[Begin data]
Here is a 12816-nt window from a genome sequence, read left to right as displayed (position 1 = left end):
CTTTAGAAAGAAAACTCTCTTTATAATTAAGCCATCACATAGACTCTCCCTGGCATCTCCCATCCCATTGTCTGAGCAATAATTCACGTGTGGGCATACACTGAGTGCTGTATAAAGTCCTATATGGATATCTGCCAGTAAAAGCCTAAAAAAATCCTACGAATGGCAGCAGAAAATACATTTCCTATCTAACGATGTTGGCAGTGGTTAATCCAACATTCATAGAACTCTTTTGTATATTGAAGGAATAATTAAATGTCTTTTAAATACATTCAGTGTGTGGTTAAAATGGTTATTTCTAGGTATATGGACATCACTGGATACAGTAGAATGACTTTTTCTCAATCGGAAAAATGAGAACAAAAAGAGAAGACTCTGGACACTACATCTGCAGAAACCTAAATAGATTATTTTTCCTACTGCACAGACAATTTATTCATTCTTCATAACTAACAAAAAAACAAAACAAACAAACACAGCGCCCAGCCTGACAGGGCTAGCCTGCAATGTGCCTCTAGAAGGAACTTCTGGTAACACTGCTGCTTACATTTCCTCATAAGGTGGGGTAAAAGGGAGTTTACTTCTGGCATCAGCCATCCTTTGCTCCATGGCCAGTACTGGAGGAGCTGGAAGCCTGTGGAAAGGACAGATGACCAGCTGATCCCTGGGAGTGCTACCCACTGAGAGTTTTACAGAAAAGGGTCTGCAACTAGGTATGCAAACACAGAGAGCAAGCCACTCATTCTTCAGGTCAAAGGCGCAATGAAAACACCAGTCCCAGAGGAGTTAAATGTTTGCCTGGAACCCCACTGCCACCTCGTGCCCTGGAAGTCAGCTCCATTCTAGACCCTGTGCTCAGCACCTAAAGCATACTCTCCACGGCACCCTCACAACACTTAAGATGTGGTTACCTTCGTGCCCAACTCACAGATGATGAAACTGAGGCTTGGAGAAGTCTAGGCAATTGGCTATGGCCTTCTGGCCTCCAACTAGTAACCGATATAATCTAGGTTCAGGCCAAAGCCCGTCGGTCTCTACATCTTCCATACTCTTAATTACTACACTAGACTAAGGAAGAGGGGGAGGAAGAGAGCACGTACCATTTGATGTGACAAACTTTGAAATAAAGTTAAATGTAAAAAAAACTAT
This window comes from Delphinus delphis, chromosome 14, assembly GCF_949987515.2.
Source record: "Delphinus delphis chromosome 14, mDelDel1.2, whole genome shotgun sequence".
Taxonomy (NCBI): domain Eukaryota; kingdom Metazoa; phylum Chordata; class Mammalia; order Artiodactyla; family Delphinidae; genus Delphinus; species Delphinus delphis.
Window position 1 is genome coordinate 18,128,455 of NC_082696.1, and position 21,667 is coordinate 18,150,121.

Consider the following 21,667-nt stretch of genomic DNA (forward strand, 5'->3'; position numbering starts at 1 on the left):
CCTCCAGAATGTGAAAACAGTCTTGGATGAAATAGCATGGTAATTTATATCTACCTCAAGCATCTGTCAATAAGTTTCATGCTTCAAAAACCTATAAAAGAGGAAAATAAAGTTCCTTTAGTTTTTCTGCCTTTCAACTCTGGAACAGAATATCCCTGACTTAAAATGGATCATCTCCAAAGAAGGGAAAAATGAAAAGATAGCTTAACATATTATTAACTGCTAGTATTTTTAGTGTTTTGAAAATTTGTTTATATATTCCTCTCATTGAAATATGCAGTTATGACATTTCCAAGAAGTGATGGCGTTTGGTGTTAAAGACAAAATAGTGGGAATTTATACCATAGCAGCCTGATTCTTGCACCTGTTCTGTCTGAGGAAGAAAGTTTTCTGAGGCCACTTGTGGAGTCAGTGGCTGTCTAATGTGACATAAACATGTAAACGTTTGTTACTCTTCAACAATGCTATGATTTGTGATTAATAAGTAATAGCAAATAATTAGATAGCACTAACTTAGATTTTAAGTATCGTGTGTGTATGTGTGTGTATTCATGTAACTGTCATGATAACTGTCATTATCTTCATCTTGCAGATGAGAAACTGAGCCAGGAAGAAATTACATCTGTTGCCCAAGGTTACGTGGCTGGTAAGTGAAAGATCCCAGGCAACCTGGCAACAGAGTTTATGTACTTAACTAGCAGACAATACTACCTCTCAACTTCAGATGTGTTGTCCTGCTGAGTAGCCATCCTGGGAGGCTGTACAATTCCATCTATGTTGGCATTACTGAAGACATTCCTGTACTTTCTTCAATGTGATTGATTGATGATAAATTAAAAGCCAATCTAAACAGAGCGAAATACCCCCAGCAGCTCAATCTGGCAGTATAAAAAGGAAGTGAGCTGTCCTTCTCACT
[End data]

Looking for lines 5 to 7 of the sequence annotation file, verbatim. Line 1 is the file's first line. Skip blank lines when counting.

Taxonomy (NCBI): domain Eukaryota; kingdom Metazoa; phylum Chordata; class Mammalia; order Artiodactyla; family Delphinidae; genus Delphinus; species Delphinus delphis.
Window position 1 is genome coordinate 18,128,455 of NC_082696.1, and position 21,667 is coordinate 18,150,121.

Consider the following 21,667-nt stretch of genomic DNA (forward strand, 5'->3'; position numbering starts at 1 on the left):